In what has been hailed as a major shift, the International Criminal Court (ICC) will also start focusing on crimes linked to environmental destruction, the illegal exploitation of natural resources and unlawful dispossession of land.
The ICC is an intergovernmental organization and international tribunal that sits in The Hague in the Netherlands. It has jurisdiction to prosecute individuals for the international crimes of genocide, crimes against humanity, and war crimes, focusing on those four main aspects. The ICC is intended to complement national judicial systems. Now, it will expand its area of activity to environmental crimes.
The ICC is intended to complement national judicial systems so it can only act when certain conditions are met, but this is still important. Campaigners and human rights lawyers have repeatedly asked for this, citing the numerous cases when national courts don’t recognize the severity of environmental crimes or when local corruption prevents the judicial system from maintaining a proper course.
“The ICC is adapting to modern dynamics of conflict,” Alice Harrison from the UK-based campaign group Global Witness told the Thomson Reuters Foundation. “This shift means it can start holding corporate executives to account for large-scale land grabbing and massive displacement happening during peace time.”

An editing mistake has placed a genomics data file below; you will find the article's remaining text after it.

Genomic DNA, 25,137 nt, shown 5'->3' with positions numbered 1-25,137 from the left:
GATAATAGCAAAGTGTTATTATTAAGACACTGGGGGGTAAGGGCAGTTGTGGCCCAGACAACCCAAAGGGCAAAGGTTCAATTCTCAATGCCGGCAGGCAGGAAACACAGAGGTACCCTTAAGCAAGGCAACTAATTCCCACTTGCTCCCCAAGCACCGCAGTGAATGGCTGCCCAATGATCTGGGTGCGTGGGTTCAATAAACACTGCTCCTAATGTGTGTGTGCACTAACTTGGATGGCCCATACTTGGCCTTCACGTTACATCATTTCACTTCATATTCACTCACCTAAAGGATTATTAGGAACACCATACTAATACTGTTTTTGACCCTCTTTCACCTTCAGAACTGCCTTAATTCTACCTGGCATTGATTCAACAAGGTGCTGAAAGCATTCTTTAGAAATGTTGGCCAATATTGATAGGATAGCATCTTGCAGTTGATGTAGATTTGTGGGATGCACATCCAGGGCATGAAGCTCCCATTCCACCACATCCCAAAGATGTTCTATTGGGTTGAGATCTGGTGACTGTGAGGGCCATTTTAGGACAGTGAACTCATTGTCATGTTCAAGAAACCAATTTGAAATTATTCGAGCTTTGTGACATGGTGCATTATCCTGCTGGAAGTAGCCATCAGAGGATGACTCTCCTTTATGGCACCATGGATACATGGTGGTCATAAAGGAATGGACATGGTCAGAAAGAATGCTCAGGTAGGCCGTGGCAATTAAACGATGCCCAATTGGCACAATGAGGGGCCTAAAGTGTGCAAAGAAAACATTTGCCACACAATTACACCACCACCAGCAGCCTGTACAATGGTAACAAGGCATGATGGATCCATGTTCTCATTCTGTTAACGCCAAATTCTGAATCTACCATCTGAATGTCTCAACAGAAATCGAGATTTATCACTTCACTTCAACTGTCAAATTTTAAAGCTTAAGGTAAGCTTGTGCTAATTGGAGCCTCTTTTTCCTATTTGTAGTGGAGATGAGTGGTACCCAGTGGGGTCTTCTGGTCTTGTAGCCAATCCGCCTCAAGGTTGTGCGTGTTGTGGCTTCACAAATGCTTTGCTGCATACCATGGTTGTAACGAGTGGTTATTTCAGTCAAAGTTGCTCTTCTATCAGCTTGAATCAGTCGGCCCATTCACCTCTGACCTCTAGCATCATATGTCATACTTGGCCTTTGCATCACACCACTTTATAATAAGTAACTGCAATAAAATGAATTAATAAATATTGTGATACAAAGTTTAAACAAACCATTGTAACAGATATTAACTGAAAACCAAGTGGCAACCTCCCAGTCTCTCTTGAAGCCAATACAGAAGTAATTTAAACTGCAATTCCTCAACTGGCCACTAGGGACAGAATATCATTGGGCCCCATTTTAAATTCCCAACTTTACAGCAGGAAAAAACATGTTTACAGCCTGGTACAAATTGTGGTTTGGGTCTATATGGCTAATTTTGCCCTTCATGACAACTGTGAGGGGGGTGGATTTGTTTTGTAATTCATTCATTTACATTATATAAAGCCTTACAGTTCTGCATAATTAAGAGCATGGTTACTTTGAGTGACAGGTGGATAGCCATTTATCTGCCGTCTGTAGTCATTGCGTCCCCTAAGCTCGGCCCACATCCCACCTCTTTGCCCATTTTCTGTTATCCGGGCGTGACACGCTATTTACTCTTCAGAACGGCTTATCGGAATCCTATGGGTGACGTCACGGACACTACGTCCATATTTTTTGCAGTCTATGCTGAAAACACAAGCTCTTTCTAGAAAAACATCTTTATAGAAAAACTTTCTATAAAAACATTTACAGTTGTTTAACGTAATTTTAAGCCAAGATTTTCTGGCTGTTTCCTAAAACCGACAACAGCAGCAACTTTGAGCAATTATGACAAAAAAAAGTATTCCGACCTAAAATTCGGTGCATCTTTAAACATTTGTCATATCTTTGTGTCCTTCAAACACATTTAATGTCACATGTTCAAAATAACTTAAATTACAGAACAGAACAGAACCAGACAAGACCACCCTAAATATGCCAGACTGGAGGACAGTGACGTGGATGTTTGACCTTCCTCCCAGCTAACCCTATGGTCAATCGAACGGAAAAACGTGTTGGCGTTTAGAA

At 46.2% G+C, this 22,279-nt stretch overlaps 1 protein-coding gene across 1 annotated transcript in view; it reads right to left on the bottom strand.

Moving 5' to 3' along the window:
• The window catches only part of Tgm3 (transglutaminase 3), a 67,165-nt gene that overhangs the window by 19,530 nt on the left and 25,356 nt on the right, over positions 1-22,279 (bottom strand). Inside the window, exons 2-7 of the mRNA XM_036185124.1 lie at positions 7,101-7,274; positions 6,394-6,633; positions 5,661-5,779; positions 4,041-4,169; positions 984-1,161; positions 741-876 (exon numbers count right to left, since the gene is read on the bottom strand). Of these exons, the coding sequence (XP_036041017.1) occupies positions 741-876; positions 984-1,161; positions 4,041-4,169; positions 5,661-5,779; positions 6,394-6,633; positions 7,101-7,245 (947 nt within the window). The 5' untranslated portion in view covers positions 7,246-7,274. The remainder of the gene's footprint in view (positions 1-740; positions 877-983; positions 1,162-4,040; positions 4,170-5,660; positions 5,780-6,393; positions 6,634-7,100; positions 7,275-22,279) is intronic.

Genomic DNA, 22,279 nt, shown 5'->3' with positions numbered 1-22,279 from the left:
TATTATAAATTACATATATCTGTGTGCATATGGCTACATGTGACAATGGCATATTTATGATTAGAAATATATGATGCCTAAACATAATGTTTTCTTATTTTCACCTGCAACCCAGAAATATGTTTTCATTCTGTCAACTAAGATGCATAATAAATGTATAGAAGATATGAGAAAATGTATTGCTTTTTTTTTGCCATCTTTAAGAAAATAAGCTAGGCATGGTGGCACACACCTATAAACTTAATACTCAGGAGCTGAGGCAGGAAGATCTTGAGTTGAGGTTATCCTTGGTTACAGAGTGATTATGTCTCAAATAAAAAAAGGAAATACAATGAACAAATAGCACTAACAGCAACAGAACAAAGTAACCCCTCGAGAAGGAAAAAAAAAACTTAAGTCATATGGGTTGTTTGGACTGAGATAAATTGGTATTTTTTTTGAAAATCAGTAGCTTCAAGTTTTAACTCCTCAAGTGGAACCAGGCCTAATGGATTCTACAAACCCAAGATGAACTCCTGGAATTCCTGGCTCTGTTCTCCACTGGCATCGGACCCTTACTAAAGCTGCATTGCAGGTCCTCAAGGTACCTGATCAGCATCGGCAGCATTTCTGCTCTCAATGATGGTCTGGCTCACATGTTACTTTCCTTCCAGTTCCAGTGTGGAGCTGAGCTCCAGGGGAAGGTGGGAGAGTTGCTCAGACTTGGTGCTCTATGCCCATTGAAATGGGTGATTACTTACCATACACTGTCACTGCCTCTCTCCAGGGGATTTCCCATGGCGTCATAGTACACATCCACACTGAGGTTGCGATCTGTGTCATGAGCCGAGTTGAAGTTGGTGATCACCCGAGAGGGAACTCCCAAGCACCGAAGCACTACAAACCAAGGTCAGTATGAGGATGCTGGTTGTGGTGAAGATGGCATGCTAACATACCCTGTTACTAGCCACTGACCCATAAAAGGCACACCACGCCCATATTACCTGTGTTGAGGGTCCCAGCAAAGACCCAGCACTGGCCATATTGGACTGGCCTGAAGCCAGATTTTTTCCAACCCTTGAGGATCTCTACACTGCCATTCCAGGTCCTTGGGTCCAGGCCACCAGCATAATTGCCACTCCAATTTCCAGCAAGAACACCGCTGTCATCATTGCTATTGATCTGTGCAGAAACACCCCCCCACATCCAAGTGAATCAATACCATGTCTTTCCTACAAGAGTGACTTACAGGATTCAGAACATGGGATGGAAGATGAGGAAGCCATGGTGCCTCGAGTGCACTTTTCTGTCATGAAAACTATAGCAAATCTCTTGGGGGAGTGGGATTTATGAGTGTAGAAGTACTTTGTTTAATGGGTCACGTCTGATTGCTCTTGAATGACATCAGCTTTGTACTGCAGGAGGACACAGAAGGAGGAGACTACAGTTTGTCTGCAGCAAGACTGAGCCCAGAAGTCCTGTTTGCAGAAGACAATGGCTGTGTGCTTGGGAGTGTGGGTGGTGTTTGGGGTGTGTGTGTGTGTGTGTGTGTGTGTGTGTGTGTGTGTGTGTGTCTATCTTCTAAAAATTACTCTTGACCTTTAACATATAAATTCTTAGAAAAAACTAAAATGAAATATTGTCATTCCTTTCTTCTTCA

The moves comes also after the UN has reported that the killing of environmental activists has reached ‘epidemic levels’. A whopping 908 activists were assassinated in the past decade and the trend isn’t slowing down. Last year was the worst on record for land rights campaigners with more than three people killed each week in conflicts over territory with mining companies, loggers, hydro-electric dams or agribusiness firms, Global Witness said.
In some parts of the world, national governments simply aren’t capable (or willing) to protect environmentalists, and an international intervention would be much welcome. Hopefully, we’ll soon see a positive impact.
Andrei's background is in geophysics, and he's been fascinated by it ever since he was a child. Feeling that there is a gap between scientists and the general audience, he started ZME Science -- and the results are what you see today.